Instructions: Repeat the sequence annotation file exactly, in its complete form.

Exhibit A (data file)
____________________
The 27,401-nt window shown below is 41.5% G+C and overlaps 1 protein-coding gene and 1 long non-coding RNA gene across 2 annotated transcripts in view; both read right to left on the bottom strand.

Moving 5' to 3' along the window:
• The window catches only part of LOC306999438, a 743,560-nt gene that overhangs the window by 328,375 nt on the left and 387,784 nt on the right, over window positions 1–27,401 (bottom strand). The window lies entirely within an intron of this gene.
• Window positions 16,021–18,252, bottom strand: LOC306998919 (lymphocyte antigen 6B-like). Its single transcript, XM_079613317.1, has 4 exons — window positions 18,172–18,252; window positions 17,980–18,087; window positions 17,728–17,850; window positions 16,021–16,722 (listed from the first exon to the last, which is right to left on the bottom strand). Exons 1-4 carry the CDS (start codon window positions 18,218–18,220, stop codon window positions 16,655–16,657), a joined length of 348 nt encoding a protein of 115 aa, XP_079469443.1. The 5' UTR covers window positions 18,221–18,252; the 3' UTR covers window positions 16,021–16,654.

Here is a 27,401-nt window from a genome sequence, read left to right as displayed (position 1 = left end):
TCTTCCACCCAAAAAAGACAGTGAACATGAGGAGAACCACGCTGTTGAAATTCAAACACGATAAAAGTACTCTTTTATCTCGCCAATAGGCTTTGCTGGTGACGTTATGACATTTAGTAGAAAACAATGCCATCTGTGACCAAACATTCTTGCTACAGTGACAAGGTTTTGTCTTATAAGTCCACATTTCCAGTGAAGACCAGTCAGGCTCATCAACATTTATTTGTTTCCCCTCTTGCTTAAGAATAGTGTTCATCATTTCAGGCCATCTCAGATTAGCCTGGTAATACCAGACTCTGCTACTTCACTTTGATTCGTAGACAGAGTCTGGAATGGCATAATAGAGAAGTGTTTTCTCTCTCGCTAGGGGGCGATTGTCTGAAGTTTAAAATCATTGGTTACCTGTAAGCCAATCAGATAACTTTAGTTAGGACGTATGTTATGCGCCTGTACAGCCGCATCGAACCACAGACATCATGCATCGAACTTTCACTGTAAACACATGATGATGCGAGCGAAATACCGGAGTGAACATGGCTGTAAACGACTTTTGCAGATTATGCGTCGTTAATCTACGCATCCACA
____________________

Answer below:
The 27,401-nt window shown below is 41.5% G+C and overlaps 1 protein-coding gene and 1 long non-coding RNA gene across 2 annotated transcripts in view; both read right to left on the bottom strand.

Moving 5' to 3' along the window:
• The window catches only part of LOC306999438, a 743,560-nt gene that overhangs the window by 328,375 nt on the left and 387,784 nt on the right, over window positions 1–27,401 (bottom strand). The window lies entirely within an intron of this gene.
• Window positions 16,021–18,252, bottom strand: LOC306998919 (lymphocyte antigen 6B-like). Its single transcript, XM_079613317.1, has 4 exons — window positions 18,172–18,252; window positions 17,980–18,087; window positions 17,728–17,850; window positions 16,021–16,722 (listed from the first exon to the last, which is right to left on the bottom strand). Exons 1-4 carry the CDS (start codon window positions 18,218–18,220, stop codon window positions 16,655–16,657), a joined length of 348 nt encoding a protein of 115 aa, XP_079469443.1. The 5' UTR covers window positions 18,221–18,252; the 3' UTR covers window positions 16,021–16,654.

Here is a 27,401-nt window from a genome sequence, read left to right as displayed (position 1 = left end):
TCTTCCACCCAAAAAAGACAGTGAACATGAGGAGAACCACGCTGTTGAAATTCAAACACGATAAAAGTACTCTTTTATCTCGCCAATAGGCTTTGCTGGTGACGTTATGACATTTAGTAGAAAACAATGCCATCTGTGACCAAACATTCTTGCTACAGTGACAAGGTTTTGTCTTATAAGTCCACATTTCCAGTGAAGACCAGTCAGGCTCATCAACATTTATTTGTTTCCCCTCTTGCTTAAGAATAGTGTTCATCATTTCAGGCCATCTCAGATTAGCCTGGTAATACCAGACTCTGCTACTTCACTTTGATTCGTAGACAGAGTCTGGAATGGCATAATAGAGAAGTGTTTTCTCTCTCGCTAGGGGGCGATTGTCTGAAGTTTAAAATCATTGGTTACCTGTAAGCCAATCAGATAACTTTAGTTAGGACGTATGTTATGCGCCTGTACAGCCGCATCGAACCACAGACATCATGCATCGAACTTTCACTGTAAACACATGATGATGCGAGCGAAATACCGGAGTGAACATGGCTGTAAACGACTTTTGCAGATTATGCGTCGTTAATCTACGCATCCACA